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Why & How Often Do Bees Swarm – Bee Swarm Removal Tips

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Observing a bee swarm can be quite fascinating and intimidating at the same time. When bees swarm they will huddle in or around open areas including trees, fence posts, light poles, and similar spots.

A bee swarm can usually be monitored within close range without provoking a bee attack or sting. The reason the bees remain docile with nearby spectators is because there is nothing to protect. A swarm is merely a colony in transition. The bees are in between moving from point A to point B and are only resting before moving to their final destination.

With this in mind, expect the swarm to fly off as quickly as it came.

Why Do Bees Swarm?

Honeybees will swarm for a variety of reasons including over-crowding, diseases, expanding the colony, or poor hive conditions.  The most common is crowding within the hive. When this occurs, the queen bee will create another queen to manage the current hive while she leaves the nest with a portion of the worker bees to find a new nesting location.

Before the queen and workers leave, they will consume large amounts of honey for their voyage. During their search for a new home, the swarm will rest as a few bees, known as scout bees, are sent out to evaluate the surrounding area for suitable areas to build a hive.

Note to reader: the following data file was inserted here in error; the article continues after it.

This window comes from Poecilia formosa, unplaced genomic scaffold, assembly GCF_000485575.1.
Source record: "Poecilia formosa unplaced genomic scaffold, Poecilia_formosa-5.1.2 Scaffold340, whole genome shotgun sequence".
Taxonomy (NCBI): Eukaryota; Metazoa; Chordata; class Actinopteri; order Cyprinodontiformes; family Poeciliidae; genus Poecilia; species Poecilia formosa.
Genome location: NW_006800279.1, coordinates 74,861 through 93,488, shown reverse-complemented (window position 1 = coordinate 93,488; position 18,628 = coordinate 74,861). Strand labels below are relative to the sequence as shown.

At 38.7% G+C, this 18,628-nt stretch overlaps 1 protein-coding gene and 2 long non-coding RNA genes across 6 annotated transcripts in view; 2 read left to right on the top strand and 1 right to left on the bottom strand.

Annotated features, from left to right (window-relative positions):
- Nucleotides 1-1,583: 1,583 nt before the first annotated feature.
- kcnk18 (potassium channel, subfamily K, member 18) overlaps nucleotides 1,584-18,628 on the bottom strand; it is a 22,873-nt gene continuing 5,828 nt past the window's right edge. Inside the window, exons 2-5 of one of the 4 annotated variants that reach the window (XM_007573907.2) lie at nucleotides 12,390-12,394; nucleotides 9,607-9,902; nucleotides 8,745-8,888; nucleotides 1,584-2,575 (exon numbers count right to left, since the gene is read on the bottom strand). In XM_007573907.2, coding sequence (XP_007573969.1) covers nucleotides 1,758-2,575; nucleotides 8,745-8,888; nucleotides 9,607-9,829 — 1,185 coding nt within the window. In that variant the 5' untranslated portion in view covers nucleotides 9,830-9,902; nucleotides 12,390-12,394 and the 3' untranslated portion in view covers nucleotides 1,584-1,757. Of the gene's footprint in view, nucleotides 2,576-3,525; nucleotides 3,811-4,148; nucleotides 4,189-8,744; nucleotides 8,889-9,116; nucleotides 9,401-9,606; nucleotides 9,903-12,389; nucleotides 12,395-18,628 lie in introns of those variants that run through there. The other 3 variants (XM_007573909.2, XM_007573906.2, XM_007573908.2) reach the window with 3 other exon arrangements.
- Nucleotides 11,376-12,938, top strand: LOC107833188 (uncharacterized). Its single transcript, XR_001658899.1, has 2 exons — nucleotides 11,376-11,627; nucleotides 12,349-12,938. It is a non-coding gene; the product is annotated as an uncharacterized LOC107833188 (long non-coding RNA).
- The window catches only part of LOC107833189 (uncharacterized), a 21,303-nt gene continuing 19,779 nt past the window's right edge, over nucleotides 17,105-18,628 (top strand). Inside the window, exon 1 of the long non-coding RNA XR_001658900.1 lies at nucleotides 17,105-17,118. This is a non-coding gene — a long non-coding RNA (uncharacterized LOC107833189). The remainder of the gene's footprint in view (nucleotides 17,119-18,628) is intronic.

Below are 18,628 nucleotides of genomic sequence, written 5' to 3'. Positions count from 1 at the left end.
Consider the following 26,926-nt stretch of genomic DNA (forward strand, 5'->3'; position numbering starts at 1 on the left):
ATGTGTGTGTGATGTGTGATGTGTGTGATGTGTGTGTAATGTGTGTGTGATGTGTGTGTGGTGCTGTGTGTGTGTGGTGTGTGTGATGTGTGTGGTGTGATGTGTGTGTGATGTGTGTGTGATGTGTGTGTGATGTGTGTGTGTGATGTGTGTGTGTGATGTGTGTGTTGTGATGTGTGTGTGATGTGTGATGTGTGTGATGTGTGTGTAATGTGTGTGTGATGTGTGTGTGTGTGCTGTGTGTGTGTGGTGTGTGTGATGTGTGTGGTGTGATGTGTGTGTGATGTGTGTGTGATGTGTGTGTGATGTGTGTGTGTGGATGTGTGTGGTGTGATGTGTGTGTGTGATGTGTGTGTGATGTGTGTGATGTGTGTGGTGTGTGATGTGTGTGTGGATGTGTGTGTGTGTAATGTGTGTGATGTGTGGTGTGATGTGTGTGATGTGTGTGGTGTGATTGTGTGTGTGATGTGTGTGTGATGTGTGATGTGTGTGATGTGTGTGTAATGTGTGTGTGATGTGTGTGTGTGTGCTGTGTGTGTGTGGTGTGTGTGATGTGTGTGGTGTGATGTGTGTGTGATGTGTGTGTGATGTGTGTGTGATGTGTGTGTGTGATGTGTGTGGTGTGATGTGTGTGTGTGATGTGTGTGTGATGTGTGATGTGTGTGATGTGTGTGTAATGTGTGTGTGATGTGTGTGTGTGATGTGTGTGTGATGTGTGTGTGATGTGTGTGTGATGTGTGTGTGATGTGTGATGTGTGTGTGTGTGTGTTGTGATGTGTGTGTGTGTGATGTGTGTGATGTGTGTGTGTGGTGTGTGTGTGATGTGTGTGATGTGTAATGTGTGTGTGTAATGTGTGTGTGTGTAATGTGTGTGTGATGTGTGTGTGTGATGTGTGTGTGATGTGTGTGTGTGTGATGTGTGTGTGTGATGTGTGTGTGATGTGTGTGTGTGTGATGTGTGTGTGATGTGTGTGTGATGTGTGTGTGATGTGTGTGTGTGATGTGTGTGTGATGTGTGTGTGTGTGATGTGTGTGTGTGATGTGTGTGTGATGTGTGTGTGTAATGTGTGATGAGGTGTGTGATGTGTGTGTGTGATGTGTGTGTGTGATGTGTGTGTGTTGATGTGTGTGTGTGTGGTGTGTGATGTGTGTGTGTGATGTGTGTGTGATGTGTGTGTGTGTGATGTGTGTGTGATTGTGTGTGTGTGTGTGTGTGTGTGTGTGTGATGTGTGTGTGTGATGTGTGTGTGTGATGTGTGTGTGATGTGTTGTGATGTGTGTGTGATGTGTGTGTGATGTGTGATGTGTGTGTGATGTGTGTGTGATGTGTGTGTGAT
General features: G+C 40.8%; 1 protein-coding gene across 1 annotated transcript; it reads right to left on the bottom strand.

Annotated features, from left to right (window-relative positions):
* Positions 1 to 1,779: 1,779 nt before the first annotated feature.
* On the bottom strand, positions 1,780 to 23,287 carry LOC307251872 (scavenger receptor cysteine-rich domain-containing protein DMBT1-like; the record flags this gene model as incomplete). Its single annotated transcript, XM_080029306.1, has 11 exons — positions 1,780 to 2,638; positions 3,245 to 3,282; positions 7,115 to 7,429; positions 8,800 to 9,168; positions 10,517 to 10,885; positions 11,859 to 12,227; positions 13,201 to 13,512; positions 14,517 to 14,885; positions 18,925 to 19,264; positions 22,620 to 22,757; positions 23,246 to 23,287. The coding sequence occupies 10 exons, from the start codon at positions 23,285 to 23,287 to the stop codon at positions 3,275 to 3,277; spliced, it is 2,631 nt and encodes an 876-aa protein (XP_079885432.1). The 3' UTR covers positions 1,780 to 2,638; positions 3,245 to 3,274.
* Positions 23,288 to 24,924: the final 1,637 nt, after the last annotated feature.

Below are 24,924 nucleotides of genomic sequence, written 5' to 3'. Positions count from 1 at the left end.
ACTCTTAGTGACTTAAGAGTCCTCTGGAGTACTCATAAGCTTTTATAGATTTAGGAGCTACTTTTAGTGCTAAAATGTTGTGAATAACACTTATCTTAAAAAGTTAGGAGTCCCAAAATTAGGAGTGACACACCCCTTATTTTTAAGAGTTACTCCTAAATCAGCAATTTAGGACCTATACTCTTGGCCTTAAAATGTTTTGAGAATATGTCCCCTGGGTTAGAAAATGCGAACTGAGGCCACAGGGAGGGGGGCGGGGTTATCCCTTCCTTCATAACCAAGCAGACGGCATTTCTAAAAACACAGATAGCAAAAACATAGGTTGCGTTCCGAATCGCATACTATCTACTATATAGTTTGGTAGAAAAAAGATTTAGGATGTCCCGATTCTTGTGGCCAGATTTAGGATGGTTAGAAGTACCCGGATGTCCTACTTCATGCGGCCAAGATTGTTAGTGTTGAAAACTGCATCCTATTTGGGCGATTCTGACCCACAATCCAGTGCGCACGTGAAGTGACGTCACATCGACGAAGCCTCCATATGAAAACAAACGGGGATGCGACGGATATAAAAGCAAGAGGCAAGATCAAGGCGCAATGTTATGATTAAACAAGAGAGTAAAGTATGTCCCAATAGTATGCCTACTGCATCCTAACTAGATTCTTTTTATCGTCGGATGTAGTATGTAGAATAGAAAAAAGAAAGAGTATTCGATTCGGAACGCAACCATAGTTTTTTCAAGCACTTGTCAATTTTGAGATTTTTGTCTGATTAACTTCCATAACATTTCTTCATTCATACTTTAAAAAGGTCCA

The scout bees will report back to the hive with their findings and move the swarm to the new location.

How Often Do Bees Swarm?

Early spring is when most swarms occur. This is when the queen starts to produce more worker bees to start increasing honey flow production. However, swarming can happen in late summer and early fall if hive conditions are poor. Swarms that occur this late in the season have a difficult time sustaining themselves.

Removing a Bee Swarm

A bee swarm on a property can be extracted by a bee removal company, but note that swarms eventually leave on their own. However, if you are noticing a few bees buzzing around your roof eaves or other coverings, these may be scout bees looking to move in permanently. In this case, a bee swarm removal or scout bee treatment should be applied to prevent a permanent bee infestation.

For professional bee swarm removal tips and advice, send us a tweet @propacificbee or message us on our Facebook profile or info@propacificbeeremoval.com

 

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